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Þingvellir is a site of historical, cultural, and geological importance and is one of the most popular tourist destinations in Iceland.
It is the site of a rift valley that marks the crest of the Mid-Atlantic Ridge. It is also home to Þingvallavatn, the largest natural lake in Iceland.
Located in the Þingvallavatn Lake in the Þingvellir National Park in Iceland, Silfra is a rift that is part of the divergent tectonic boundary between the North American and Eurasian plates.
Silfra, by virtue of its location in the Þingvallavatn, contains clear, cold water that attracts scuba divers drawn to its high visibility and geological importance; divers are literally swimming between continents. The rift claims a shallow depth nearest to the bank, but deepens and widens further out.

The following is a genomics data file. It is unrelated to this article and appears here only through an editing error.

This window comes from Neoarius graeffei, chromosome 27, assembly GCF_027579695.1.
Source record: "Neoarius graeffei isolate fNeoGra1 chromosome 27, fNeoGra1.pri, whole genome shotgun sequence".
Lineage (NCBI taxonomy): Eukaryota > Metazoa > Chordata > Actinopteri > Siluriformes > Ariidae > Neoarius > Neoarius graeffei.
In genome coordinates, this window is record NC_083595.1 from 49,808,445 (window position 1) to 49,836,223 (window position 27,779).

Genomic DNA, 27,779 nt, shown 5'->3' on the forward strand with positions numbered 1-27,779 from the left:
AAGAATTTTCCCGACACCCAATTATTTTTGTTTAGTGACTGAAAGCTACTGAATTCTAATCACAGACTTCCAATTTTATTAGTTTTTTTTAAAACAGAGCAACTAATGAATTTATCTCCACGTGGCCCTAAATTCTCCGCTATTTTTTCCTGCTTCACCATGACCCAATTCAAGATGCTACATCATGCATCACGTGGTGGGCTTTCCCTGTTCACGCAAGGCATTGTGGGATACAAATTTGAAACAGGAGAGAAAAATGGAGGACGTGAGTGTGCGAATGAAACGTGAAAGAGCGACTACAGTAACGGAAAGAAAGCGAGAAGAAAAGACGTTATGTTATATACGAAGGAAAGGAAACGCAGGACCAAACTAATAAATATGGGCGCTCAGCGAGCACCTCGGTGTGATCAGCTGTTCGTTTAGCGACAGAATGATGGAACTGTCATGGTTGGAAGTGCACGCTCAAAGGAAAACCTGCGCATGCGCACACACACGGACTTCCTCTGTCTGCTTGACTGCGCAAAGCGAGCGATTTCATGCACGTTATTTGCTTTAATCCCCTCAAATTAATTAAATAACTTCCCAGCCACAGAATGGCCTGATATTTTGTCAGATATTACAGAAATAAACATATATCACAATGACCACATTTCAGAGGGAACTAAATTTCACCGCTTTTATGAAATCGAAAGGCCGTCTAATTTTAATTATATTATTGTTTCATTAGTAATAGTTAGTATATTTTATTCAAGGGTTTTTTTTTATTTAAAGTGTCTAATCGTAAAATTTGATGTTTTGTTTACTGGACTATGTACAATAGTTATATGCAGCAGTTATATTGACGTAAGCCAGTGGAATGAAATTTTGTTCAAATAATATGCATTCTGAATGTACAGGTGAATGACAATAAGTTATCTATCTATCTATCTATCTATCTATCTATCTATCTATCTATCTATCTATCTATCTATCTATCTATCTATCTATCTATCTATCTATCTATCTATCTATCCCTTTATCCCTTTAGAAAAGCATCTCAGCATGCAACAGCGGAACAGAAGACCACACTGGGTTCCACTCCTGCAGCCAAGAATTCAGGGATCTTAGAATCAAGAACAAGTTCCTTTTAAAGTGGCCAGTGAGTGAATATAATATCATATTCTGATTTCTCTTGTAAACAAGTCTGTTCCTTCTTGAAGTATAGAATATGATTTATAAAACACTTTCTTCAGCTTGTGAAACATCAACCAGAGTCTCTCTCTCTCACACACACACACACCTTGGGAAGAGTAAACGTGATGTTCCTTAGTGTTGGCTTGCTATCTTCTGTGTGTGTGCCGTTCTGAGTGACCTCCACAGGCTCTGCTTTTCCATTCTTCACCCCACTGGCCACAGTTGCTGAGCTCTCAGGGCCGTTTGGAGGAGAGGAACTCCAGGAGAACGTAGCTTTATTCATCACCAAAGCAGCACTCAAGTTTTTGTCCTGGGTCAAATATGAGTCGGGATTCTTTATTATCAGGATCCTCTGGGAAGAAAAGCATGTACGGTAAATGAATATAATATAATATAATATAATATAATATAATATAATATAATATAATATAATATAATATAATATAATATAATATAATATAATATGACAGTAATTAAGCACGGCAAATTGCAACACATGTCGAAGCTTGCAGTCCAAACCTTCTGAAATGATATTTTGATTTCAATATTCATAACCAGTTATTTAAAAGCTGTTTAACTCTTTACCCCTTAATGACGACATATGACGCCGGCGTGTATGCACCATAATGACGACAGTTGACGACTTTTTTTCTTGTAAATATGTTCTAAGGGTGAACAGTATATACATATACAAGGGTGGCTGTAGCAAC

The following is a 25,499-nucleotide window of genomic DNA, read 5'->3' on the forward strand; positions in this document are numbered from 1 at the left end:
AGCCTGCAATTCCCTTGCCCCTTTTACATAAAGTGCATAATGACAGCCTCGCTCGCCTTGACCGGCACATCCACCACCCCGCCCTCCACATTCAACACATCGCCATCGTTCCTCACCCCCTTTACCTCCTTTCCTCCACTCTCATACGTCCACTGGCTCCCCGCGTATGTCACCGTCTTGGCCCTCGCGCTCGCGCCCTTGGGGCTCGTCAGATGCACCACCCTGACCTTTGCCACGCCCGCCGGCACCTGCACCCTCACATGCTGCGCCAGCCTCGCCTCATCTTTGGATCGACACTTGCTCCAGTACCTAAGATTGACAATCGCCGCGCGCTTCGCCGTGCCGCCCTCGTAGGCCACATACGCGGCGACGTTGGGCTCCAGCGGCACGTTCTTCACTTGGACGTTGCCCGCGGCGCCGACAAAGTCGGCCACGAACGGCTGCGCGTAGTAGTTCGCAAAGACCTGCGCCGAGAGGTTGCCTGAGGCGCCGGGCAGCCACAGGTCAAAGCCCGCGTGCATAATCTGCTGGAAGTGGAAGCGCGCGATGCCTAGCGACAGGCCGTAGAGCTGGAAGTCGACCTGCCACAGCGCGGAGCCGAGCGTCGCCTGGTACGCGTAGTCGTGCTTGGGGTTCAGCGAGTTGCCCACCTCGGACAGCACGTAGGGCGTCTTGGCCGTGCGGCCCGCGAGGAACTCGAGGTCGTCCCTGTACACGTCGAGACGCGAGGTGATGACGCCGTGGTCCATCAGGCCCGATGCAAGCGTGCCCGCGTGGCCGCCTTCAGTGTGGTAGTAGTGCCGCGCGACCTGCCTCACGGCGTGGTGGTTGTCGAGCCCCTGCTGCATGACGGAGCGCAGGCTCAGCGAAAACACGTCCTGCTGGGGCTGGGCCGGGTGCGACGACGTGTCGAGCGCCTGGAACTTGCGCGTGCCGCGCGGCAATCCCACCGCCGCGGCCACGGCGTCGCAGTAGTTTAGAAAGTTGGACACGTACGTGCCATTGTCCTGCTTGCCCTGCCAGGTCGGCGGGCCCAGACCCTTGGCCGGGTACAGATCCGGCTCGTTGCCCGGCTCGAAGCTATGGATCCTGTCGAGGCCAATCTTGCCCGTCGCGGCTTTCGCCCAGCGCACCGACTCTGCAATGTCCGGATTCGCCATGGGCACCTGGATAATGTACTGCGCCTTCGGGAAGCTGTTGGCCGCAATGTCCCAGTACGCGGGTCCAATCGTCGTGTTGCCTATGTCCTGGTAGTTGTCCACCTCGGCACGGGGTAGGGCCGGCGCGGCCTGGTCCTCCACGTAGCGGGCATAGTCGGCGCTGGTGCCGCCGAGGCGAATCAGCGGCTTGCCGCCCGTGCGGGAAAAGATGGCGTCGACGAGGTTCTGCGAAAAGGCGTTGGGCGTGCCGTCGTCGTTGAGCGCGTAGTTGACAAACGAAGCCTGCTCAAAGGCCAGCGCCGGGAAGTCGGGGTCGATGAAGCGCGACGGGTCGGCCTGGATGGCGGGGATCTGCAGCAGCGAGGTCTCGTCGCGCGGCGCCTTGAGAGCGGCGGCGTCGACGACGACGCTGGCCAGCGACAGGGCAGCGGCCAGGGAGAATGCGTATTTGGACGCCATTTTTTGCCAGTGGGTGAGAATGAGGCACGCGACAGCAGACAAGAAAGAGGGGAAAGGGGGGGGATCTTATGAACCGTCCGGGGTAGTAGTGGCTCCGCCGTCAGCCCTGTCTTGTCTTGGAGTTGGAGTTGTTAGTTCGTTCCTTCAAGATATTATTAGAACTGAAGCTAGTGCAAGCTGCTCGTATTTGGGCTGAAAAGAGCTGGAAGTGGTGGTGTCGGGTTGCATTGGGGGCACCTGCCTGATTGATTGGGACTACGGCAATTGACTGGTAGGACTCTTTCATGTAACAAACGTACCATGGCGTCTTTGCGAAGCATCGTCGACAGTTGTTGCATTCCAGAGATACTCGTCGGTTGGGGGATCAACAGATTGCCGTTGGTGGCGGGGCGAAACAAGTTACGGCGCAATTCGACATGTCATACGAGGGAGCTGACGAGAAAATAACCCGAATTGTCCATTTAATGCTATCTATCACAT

The rift offers amazing visibility and has been placed on the top 5 diving destinations list by multiple publications. The visibility reaches end-of-sight and is rated at 150 to 300 meters. The water is 50 to 100 years old once it reaches the lake from the melting glacier through the lava field, and is even drinkable.
Canon 5D Mark II
Canon 17-40 f4L
Canon 7-200 f4L
Gopro Hero 3
Phantom Quadcopter
Footage shot around Reykjavik, Kópavogur, Hafnarfjörður and Álftanes in Iceland.
Shot with Gopro Hero 3 black and a remote controlled quad-copter.
The wildlife on my balcony..
Filmed with Canon mkII and a Canon 100mm 2.8 macro
Veiðifjelagið Stormsker hunting in november 2012.
A long worm found at Óttarstaðir
Silfra is a crack between the American and Eurasian continents.
It's where the continental plates meet and drift apart about 2cm per year.
The water is melting water from a glacier about 50km away has traveled through the lava fields for many years before coming out at the north end of Thingvellir lake through underground wells.
The water is 2°C - 4°C all year round and the visibility is over 100 meters.
Shot with GoPro Hero2

Vignir Már on Flickr